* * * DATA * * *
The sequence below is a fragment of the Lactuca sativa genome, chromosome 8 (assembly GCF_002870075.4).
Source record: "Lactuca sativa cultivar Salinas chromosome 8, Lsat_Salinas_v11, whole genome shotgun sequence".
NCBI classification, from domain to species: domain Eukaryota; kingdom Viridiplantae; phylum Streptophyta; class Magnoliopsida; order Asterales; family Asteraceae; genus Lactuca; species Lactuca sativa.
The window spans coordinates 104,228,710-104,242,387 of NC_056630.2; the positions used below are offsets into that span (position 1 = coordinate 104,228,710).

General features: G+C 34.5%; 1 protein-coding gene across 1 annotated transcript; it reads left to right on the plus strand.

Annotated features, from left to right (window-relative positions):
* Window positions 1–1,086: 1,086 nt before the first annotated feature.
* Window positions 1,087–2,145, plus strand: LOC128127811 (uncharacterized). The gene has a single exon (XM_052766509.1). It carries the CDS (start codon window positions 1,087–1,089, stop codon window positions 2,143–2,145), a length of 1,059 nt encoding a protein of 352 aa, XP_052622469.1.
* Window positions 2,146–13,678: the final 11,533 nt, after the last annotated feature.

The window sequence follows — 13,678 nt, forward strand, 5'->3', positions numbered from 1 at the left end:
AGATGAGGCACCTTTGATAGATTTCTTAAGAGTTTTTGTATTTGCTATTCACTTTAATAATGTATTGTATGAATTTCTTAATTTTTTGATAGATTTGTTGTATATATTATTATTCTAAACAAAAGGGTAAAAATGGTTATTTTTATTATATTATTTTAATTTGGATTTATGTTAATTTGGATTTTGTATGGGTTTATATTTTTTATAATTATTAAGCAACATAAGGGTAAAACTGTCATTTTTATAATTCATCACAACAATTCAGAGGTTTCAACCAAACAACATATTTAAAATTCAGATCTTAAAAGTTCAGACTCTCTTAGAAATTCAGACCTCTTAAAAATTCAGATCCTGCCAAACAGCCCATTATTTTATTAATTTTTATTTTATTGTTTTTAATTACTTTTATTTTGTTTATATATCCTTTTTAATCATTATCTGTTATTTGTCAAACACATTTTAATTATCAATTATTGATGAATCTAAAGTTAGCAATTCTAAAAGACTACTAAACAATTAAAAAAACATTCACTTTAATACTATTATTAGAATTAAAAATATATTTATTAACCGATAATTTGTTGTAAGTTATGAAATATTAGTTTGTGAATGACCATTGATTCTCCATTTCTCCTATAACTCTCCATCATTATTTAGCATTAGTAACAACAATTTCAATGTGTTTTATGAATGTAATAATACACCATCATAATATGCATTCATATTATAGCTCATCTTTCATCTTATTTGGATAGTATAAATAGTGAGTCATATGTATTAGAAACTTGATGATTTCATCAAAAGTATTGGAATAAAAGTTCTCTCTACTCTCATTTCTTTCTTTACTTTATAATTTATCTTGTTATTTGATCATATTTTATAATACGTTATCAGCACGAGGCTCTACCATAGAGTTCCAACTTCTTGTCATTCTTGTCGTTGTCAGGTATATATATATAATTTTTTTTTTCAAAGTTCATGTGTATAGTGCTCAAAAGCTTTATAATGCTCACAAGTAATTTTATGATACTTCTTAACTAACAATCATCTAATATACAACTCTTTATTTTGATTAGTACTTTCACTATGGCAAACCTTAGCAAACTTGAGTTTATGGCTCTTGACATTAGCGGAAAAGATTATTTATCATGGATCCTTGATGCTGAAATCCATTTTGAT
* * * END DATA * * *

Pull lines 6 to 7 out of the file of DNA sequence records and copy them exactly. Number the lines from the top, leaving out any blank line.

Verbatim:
Annotated features, from left to right (window-relative positions):
* Window positions 1–1,086: 1,086 nt before the first annotated feature.